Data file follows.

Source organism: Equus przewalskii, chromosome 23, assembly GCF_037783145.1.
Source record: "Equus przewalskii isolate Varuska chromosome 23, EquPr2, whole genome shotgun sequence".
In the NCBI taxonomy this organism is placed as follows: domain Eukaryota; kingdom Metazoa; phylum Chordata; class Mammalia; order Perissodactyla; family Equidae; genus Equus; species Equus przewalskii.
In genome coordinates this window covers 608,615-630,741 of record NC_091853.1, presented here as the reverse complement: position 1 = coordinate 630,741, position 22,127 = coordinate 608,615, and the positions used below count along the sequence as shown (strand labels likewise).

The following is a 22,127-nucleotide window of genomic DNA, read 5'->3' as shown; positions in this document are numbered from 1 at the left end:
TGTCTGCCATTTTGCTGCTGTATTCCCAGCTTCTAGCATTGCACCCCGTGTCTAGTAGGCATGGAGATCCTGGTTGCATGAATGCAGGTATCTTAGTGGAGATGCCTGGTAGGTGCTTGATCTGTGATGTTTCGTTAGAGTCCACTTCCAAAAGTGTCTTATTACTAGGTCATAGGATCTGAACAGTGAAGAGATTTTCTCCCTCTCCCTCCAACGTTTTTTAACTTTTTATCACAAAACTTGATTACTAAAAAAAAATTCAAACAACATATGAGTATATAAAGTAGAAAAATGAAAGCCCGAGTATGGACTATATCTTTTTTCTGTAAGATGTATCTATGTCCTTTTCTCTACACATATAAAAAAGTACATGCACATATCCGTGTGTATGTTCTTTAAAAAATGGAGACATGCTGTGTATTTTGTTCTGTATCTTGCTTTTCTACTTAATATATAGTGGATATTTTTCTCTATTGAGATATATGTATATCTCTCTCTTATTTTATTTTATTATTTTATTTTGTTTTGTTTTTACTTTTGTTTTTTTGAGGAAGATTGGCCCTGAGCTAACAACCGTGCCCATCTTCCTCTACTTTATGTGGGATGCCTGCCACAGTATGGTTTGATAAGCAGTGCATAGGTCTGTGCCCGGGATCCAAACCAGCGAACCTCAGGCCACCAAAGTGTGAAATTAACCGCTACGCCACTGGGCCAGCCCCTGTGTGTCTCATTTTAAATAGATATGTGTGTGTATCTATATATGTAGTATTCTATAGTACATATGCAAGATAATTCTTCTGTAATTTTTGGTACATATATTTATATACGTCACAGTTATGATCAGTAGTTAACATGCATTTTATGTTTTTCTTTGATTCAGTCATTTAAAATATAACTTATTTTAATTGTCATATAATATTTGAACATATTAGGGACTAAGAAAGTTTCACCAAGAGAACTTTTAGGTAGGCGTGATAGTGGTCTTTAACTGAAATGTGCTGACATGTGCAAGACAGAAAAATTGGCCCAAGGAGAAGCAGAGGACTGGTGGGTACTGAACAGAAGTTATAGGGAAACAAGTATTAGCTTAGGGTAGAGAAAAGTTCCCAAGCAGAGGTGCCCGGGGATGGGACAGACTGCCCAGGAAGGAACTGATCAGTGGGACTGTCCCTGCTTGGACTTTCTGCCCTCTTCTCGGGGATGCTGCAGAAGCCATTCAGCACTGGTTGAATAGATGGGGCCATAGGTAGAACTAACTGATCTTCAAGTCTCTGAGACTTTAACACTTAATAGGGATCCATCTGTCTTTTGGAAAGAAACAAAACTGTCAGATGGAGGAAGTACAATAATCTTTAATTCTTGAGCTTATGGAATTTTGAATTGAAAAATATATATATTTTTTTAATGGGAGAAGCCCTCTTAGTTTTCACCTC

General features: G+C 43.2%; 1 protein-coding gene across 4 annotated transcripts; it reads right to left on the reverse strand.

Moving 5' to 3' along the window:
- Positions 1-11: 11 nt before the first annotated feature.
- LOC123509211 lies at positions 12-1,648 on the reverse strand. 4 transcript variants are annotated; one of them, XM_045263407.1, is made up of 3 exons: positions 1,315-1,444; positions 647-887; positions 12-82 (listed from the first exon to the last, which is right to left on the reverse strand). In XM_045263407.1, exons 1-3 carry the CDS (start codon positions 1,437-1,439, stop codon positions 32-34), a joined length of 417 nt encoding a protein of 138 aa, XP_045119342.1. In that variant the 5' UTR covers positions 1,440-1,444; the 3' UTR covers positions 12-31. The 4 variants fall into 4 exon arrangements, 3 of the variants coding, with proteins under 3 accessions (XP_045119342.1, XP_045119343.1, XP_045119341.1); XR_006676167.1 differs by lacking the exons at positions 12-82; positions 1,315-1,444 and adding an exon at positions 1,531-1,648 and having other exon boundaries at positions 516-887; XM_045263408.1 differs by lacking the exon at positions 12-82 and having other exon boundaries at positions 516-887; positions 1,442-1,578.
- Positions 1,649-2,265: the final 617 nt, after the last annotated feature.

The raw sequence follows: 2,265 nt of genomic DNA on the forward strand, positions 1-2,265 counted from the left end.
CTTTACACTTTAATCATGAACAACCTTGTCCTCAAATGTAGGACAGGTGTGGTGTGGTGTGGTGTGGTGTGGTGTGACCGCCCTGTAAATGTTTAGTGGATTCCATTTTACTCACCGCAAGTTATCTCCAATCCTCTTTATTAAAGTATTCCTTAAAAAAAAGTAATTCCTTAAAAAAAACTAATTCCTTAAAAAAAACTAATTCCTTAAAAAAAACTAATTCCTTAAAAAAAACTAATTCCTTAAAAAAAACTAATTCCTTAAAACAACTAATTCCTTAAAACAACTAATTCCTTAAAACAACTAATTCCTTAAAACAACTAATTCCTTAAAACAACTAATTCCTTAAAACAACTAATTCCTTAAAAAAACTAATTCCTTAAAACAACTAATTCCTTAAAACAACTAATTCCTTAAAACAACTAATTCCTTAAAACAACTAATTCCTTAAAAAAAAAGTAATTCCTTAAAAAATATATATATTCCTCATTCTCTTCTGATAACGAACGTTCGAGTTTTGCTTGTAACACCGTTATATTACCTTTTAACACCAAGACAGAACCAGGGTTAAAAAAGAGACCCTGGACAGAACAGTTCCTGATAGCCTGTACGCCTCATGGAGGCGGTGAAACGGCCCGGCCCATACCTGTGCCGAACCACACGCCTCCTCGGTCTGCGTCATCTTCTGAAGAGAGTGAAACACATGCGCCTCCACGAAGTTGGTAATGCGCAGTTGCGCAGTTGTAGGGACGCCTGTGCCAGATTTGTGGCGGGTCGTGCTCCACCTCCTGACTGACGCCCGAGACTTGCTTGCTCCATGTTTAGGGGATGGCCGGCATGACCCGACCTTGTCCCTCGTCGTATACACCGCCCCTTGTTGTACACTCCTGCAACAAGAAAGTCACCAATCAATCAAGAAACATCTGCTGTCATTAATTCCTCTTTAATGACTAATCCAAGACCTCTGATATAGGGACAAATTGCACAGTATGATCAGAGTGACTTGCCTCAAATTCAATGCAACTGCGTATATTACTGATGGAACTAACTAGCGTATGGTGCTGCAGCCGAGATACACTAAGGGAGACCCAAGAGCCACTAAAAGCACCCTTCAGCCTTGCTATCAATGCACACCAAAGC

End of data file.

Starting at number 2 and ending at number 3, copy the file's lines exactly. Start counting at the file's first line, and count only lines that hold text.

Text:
Source record: "Equus przewalskii isolate Varuska chromosome 23, EquPr2, whole genome shotgun sequence".
In the NCBI taxonomy this organism is placed as follows: domain Eukaryota; kingdom Metazoa; phylum Chordata; class Mammalia; order Perissodactyla; family Equidae; genus Equus; species Equus przewalskii.